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Consumption Taxes and Divisibility of Labor under Incomplete Markets

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  • Tomoyuki Nakajima

    (Institute of Economic Research, Kyoto University and Canon Institute for Global Studies.)

  • Shuhei Takahashi

    (Institute of Economic Research, Kyoto University)

Abstract

We analyze lump-sum transfers financed through consumption taxes in a heterogeneous- agent model with uninsured idiosyncratic wage risk and endogenous labor supply. The model is calibrated to the U.S. economy. We find that consumption inequality and uncertainty decrease with transfers much more substantially under divisible than indi- visible labor. Increasing transfers by raising the consumption tax rate from 5% to 35% decreases the consumption Gini by 0.04 under divisible labor, whereas it has almost no effect on the consumption Gini under indivisible labor. The divisibility of labor also affects the relationship among consumption-tax financed transfers, aggregate saving, and the wealth distribution.

Suggested Citation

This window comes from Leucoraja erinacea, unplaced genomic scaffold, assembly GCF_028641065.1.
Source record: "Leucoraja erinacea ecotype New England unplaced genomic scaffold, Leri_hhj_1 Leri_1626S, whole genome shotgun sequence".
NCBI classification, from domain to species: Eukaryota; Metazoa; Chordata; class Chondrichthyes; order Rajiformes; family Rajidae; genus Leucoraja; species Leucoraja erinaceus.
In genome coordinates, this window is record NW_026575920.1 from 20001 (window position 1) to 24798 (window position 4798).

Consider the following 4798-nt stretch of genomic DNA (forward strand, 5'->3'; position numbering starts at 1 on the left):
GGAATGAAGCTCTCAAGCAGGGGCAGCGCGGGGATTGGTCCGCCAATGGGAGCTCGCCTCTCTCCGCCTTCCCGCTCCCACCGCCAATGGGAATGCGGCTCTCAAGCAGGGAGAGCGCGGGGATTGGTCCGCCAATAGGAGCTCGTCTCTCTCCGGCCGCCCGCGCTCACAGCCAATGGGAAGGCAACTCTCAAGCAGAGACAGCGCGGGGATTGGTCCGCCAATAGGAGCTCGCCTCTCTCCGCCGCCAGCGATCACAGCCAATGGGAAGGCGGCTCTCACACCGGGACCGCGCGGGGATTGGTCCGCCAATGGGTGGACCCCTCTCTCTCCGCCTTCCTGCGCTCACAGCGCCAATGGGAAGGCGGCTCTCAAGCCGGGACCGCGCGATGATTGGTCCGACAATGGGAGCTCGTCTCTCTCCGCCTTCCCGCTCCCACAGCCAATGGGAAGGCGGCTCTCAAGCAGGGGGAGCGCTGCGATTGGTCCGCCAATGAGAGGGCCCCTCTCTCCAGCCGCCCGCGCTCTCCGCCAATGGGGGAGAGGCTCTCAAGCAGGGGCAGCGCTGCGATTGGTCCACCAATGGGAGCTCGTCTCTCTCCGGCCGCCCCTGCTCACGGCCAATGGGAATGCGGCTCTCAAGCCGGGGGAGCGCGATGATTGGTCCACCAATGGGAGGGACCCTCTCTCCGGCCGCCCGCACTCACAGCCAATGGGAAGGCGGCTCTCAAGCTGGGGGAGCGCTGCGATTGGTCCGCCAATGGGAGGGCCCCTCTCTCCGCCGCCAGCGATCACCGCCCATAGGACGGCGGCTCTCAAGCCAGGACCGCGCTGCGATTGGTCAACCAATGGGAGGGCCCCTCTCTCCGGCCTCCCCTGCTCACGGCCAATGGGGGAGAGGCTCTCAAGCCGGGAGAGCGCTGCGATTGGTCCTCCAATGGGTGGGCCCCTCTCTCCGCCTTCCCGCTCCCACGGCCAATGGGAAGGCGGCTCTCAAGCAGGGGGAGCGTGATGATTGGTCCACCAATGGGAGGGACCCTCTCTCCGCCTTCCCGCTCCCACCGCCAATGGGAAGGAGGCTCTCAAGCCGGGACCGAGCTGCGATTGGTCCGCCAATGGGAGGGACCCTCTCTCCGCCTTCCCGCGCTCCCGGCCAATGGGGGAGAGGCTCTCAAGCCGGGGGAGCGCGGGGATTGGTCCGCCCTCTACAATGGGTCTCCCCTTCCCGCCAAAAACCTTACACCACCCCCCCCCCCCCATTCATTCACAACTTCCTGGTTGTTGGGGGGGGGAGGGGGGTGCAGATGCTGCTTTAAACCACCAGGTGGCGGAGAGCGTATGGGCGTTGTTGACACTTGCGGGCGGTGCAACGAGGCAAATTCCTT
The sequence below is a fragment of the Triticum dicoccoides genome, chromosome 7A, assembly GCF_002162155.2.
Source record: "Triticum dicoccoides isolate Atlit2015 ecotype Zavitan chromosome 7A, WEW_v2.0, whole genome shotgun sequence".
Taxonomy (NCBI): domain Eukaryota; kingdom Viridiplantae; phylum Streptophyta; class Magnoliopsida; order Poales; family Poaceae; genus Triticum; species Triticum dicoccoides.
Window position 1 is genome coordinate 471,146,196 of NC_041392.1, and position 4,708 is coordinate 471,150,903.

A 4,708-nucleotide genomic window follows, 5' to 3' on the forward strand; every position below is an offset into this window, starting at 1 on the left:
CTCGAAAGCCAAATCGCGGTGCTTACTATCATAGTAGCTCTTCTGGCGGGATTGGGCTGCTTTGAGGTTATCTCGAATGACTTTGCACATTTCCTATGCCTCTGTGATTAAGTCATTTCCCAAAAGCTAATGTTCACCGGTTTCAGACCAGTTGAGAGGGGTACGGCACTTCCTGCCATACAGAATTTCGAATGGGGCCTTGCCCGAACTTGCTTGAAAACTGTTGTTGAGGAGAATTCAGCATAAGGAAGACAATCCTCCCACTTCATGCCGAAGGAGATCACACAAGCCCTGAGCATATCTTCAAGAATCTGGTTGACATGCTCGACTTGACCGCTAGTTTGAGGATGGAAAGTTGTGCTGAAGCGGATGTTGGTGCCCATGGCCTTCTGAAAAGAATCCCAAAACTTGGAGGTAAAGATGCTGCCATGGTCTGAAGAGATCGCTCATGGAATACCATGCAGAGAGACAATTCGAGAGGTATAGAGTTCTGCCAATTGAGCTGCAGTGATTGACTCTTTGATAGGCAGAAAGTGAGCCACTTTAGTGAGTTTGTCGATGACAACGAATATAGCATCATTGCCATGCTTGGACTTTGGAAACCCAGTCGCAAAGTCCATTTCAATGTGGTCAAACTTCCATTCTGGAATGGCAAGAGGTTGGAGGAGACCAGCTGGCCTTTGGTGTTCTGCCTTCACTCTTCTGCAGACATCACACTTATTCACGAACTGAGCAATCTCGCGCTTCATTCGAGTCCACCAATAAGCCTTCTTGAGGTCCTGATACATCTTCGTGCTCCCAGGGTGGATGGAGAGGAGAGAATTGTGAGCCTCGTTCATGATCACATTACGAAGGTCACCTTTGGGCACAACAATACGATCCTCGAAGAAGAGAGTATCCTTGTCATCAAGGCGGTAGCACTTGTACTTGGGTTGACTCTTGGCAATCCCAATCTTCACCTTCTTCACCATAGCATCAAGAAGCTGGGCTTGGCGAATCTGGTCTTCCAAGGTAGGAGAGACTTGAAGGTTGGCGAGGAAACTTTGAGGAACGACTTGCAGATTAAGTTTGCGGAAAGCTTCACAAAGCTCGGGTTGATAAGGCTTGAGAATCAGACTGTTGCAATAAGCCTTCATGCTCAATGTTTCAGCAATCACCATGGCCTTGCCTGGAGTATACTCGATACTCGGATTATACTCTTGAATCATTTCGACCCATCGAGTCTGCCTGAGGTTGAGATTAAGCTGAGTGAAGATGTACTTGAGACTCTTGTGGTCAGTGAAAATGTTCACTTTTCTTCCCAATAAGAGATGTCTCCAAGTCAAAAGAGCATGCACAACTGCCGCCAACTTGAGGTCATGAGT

• Tomoyuki Nakajima & Shuhei Takahashi, 2016. "Consumption Taxes and Divisibility of Labor under Incomplete Markets," UTokyo Price Project Working Paper Series 065, University of Tokyo, Graduate School of Economics.
  • Handle: RePEc:upd:utppwp:065
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    References listed on IDEAS

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    Cited by:

    1. Shuhei Takahashi & Ken Yamada, 2017. "The Impact of Taxes and Transfers on Skill Premium," KIER Working Papers 976, Kyoto University, Institute of Economic Research.

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    More about this item

    Keywords

    Transfers; Consumption taxes; Inequality; Uncertainty; Divisibility of labor; Incomplete markets;
    All these keywords.

    JEL classification:

    • E62 - Macroeconomics and Monetary Economics - - Macroeconomic Policy, Macroeconomic Aspects of Public Finance, and General Outlook - - - Fiscal Policy
    • D31 - Microeconomics - - Distribution - - - Personal Income and Wealth Distribution
    • J22 - Labor and Demographic Economics - - Demand and Supply of Labor - - - Time Allocation and Labor Supply
    • C68 - Mathematical and Quantitative Methods - - Mathematical Methods; Programming Models; Mathematical and Simulation Modeling - - - Computable General Equilibrium Models

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